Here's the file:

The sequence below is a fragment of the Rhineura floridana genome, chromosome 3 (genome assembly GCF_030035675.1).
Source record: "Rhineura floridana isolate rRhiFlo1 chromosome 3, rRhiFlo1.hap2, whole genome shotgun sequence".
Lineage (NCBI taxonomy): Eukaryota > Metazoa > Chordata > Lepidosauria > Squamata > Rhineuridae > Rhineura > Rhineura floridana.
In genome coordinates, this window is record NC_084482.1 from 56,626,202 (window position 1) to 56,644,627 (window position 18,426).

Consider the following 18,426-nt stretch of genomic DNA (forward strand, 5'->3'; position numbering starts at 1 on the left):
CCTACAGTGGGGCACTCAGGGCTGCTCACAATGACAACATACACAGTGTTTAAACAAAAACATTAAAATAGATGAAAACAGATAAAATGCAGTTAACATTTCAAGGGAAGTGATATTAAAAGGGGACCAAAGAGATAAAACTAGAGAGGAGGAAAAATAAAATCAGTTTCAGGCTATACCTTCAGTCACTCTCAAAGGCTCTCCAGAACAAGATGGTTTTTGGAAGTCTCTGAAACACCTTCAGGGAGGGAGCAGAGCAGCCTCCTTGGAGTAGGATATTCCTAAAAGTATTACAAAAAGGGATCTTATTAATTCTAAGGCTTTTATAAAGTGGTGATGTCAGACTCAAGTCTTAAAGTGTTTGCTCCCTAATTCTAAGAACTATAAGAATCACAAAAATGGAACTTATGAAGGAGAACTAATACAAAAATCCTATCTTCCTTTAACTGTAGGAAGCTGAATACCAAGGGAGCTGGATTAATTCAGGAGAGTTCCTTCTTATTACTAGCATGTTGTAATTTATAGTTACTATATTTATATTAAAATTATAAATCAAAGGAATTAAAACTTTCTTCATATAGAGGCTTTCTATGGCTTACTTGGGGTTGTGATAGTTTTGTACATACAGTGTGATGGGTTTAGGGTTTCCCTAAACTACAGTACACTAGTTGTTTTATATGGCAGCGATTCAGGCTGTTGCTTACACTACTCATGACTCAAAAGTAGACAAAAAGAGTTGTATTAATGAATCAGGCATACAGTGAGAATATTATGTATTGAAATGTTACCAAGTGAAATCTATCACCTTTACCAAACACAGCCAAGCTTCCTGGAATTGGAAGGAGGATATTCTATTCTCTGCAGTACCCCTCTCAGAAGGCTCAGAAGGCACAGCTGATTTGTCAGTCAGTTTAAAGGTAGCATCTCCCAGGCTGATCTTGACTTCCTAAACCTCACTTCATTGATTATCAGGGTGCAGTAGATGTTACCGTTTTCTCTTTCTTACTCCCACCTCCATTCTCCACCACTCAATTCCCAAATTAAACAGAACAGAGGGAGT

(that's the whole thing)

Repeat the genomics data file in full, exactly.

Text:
The sequence below is a fragment of the Rhineura floridana genome, chromosome 3 (genome assembly GCF_030035675.1).
Source record: "Rhineura floridana isolate rRhiFlo1 chromosome 3, rRhiFlo1.hap2, whole genome shotgun sequence".
Lineage (NCBI taxonomy): Eukaryota > Metazoa > Chordata > Lepidosauria > Squamata > Rhineuridae > Rhineura > Rhineura floridana.
In genome coordinates, this window is record NC_084482.1 from 56,626,202 (window position 1) to 56,644,627 (window position 18,426).

Consider the following 18,426-nt stretch of genomic DNA (forward strand, 5'->3'; position numbering starts at 1 on the left):
CCTACAGTGGGGCACTCAGGGCTGCTCACAATGACAACATACACAGTGTTTAAACAAAAACATTAAAATAGATGAAAACAGATAAAATGCAGTTAACATTTCAAGGGAAGTGATATTAAAAGGGGACCAAAGAGATAAAACTAGAGAGGAGGAAAAATAAAATCAGTTTCAGGCTATACCTTCAGTCACTCTCAAAGGCTCTCCAGAACAAGATGGTTTTTGGAAGTCTCTGAAACACCTTCAGGGAGGGAGCAGAGCAGCCTCCTTGGAGTAGGATATTCCTAAAAGTATTACAAAAAGGGATCTTATTAATTCTAAGGCTTTTATAAAGTGGTGATGTCAGACTCAAGTCTTAAAGTGTTTGCTCCCTAATTCTAAGAACTATAAGAATCACAAAAATGGAACTTATGAAGGAGAACTAATACAAAAATCCTATCTTCCTTTAACTGTAGGAAGCTGAATACCAAGGGAGCTGGATTAATTCAGGAGAGTTCCTTCTTATTACTAGCATGTTGTAATTTATAGTTACTATATTTATATTAAAATTATAAATCAAAGGAATTAAAACTTTCTTCATATAGAGGCTTTCTATGGCTTACTTGGGGTTGTGATAGTTTTGTACATACAGTGTGATGGGTTTAGGGTTTCCCTAAACTACAGTACACTAGTTGTTTTATATGGCAGCGATTCAGGCTGTTGCTTACACTACTCATGACTCAAAAGTAGACAAAAAGAGTTGTATTAATGAATCAGGCATACAGTGAGAATATTATGTATTGAAATGTTACCAAGTGAAATCTATCACCTTTACCAAACACAGCCAAGCTTCCTGGAATTGGAAGGAGGATATTCTATTCTCTGCAGTACCCCTCTCAGAAGGCTCAGAAGGCACAGCTGATTTGTCAGTCAGTTTAAAGGTAGCATCTCCCAGGCTGATCTTGACTTCCTAAACCTCACTTCATTGATTATCAGGGTGCAGTAGATGTTACCGTTTTCTCTTTCTTACTCCCACCTCCATTCTCCACCACTCAATTCCCAAATTAAACAGAACAGAGGGAGT